If you thought wood splinters and strangers offering candy in the park were the biggest threats to children, you haven't been paying attention to the modern playground - the Internet. Using digital cookies, global positioning, and online behavioral advertising, companies can locate children while they use mobile devices, lure them with targeted ads for a nearby ice cream shop, or tempt them to instantly buy a new gaming application. These entities can also track online behavior to build sophisticated user profiles and then sell the information to advertisers in real time.
When Congress gave the Federal Trade Commission (FTC) authority to protect the privacy of children age twelve and younger with the Children's Online Privacy Protection Act of 1998 (COPPA) (15 U.S.C §§ 6501-6506), Facebook wouldn't be invented for another six years and the first iPhone sale was nine years away. Times have changed. So on July 1 new FTC regulations will expand the number of website operators and app developers who come under the jurisdiction of COPPA's requirements for parental notification and consent, and impose limits on retention of a child's private information. (16 C.F.R., Pt. 312.)
The new rules may address some of the concerns raised by an FTC staff report last year on 400 apps geared toward children: Only 16 percent gave parents a link to their privacy policies prior to downloading, the study found.
Now, for the first time, the FTC has gone beyond protecting the privacy of a child's name, address, and phone number to safeguard "persistent identifiers" - such as a Web address unique to a computer (known as an Internet Protocol or IP address), a smartphone's ID, geolocation tracking data, photos, and video and audio of children. The new rules also expand the definition of "websites directed toward children" to include social media plug-ins such as a "like" button on Facebook.
"What they are trying to get at with persistent identifiers is that they really don't want online behavioral advertising targeted to kids, or the amassing of a child's activities across websites," says Julie O'Neill, who specializes in privacy and consumer protection in Morrison & Foerster's Washington, D.C., office.
Not everyone, however, welcomes this development. Sweeping IP addresses into the definition of personal information "is hugely problematic for information transfer on the Internet," says Alison Pepper, senior director of public policy for the D.C.-based Interactive Advertising Bureau (IAB).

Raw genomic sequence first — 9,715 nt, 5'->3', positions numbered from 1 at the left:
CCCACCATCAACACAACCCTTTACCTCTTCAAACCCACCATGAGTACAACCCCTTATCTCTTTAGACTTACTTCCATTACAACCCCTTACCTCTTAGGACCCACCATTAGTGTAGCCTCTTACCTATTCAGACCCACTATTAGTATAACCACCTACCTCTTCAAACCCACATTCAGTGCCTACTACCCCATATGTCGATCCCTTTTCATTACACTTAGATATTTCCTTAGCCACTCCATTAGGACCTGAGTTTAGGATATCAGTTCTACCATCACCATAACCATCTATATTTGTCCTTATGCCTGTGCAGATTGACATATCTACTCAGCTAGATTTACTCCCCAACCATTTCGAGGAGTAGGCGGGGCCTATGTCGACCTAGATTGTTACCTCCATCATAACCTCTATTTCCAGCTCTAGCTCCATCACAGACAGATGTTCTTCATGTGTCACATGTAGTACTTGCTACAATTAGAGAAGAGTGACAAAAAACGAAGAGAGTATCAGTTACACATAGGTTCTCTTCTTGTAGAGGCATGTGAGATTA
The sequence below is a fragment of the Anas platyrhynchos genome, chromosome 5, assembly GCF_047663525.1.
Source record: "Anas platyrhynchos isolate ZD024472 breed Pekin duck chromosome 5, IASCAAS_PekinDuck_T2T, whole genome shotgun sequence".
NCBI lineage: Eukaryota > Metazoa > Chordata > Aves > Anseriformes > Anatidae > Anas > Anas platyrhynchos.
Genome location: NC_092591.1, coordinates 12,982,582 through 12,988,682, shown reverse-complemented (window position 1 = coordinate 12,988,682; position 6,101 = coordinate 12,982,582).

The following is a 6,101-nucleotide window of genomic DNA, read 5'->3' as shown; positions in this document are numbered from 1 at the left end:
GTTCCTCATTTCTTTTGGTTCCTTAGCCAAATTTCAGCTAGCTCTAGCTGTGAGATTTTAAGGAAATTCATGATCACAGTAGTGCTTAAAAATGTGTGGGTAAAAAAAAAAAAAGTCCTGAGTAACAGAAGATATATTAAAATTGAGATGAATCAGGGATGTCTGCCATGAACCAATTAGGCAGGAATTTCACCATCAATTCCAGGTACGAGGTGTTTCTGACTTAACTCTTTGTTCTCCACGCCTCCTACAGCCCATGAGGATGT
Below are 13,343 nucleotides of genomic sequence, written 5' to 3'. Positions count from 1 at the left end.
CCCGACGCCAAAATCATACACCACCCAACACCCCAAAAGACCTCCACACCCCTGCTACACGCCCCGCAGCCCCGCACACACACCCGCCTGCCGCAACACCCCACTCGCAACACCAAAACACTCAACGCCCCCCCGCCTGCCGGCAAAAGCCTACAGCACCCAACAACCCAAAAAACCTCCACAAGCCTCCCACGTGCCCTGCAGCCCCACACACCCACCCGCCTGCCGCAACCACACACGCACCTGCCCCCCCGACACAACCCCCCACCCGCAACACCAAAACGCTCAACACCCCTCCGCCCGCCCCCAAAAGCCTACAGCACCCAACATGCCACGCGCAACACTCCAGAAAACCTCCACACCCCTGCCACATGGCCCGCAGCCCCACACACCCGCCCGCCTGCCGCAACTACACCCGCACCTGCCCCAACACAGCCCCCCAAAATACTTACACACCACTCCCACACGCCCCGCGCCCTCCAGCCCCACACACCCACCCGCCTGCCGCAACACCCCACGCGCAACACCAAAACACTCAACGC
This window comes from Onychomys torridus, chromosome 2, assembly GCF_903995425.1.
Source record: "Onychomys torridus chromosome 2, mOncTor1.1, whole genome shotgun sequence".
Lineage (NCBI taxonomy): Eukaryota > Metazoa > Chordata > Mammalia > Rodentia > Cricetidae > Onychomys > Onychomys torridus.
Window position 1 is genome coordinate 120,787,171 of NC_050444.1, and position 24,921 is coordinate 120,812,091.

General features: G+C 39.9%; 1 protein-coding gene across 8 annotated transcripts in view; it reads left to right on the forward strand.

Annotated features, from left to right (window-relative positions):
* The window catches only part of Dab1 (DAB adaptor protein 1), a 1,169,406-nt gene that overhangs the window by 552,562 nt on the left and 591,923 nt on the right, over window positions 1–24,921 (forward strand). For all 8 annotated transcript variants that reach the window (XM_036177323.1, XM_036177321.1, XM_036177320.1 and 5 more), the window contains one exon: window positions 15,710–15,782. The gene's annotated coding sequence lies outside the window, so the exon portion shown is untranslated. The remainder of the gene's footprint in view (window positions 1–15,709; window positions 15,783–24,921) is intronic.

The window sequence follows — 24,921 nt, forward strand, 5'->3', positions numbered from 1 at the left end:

Including IP addresses as persistent identifiers along with users' names and addresses "is contrary to what a lot of federal courts are ruling," she says. The IAB chided the FTC in September that the move oversteps the commission's statutory authority.
Also unnerving for the gaming and entertainment industry is the expansion of liability for third-party content. Next month, companies that knowingly collect data through a site directed at children will be responsible for making COPPA privacy disclosures and getting parental consent.
But the law is limited. COPPA contains no private right of action, for example, and it does nothing for teens over age twelve.
California, for its part, has an added weapon in its arsenal. The California Online Privacy Protection Act (Cal. Bus. & Prof. Code §§ 22575-22579), passed in 2003, requires companies that collect personal information to display their privacy policies.
Attorney General Kamala Harris has put a high priority on protecting children's online privacy and says she intends to bring enforcement actions under the federal COPPA. "The statute specifically authorizes a state AG to enforce it," says Travis LeBlanc, special assistant attorney general and Harris's top advisor on privacy. "The law will be enforced by the FTC and
the California AG. No question about that."